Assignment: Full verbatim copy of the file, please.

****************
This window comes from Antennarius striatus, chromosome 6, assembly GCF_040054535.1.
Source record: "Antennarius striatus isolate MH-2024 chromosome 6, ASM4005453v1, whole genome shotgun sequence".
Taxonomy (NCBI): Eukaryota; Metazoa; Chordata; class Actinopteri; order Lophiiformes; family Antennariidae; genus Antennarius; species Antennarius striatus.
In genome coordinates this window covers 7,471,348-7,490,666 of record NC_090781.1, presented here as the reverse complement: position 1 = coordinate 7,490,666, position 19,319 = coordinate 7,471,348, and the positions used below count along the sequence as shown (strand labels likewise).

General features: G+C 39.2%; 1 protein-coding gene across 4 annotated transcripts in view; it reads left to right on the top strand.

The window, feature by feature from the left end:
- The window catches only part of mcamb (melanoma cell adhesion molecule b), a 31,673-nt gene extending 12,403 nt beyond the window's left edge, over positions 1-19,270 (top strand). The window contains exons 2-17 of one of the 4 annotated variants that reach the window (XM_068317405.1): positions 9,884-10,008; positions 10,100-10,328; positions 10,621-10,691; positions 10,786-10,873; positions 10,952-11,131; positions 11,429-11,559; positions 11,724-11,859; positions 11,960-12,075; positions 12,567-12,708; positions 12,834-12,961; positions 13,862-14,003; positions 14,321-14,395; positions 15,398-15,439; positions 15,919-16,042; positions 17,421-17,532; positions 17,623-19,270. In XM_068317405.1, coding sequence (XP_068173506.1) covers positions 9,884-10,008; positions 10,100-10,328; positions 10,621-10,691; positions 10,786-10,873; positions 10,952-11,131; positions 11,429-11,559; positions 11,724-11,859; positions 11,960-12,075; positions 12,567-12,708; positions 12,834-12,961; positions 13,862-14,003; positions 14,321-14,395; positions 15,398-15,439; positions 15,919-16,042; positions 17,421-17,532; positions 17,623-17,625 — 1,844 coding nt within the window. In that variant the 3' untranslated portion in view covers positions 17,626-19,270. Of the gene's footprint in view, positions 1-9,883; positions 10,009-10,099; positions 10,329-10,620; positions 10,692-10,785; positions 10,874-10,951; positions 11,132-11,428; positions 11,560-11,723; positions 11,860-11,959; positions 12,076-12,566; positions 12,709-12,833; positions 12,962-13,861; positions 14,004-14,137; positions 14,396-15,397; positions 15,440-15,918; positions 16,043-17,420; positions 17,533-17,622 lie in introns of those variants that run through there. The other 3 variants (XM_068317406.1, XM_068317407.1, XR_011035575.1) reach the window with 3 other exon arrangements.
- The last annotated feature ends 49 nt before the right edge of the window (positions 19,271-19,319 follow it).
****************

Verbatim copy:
This window comes from Antennarius striatus, chromosome 6, assembly GCF_040054535.1.
Source record: "Antennarius striatus isolate MH-2024 chromosome 6, ASM4005453v1, whole genome shotgun sequence".
Taxonomy (NCBI): Eukaryota; Metazoa; Chordata; class Actinopteri; order Lophiiformes; family Antennariidae; genus Antennarius; species Antennarius striatus.
In genome coordinates this window covers 7,471,348-7,490,666 of record NC_090781.1, presented here as the reverse complement: position 1 = coordinate 7,490,666, position 19,319 = coordinate 7,471,348, and the positions used below count along the sequence as shown (strand labels likewise).

General features: G+C 39.2%; 1 protein-coding gene across 4 annotated transcripts in view; it reads left to right on the top strand.

The window, feature by feature from the left end:
- The window catches only part of mcamb (melanoma cell adhesion molecule b), a 31,673-nt gene extending 12,403 nt beyond the window's left edge, over positions 1-19,270 (top strand). The window contains exons 2-17 of one of the 4 annotated variants that reach the window (XM_068317405.1): positions 9,884-10,008; positions 10,100-10,328; positions 10,621-10,691; positions 10,786-10,873; positions 10,952-11,131; positions 11,429-11,559; positions 11,724-11,859; positions 11,960-12,075; positions 12,567-12,708; positions 12,834-12,961; positions 13,862-14,003; positions 14,321-14,395; positions 15,398-15,439; positions 15,919-16,042; positions 17,421-17,532; positions 17,623-19,270. In XM_068317405.1, coding sequence (XP_068173506.1) covers positions 9,884-10,008; positions 10,100-10,328; positions 10,621-10,691; positions 10,786-10,873; positions 10,952-11,131; positions 11,429-11,559; positions 11,724-11,859; positions 11,960-12,075; positions 12,567-12,708; positions 12,834-12,961; positions 13,862-14,003; positions 14,321-14,395; positions 15,398-15,439; positions 15,919-16,042; positions 17,421-17,532; positions 17,623-17,625 — 1,844 coding nt within the window. In that variant the 3' untranslated portion in view covers positions 17,626-19,270. Of the gene's footprint in view, positions 1-9,883; positions 10,009-10,099; positions 10,329-10,620; positions 10,692-10,785; positions 10,874-10,951; positions 11,132-11,428; positions 11,560-11,723; positions 11,860-11,959; positions 12,076-12,566; positions 12,709-12,833; positions 12,962-13,861; positions 14,004-14,137; positions 14,396-15,397; positions 15,440-15,918; positions 16,043-17,420; positions 17,533-17,622 lie in introns of those variants that run through there. The other 3 variants (XM_068317406.1, XM_068317407.1, XR_011035575.1) reach the window with 3 other exon arrangements.
- The last annotated feature ends 49 nt before the right edge of the window (positions 19,271-19,319 follow it).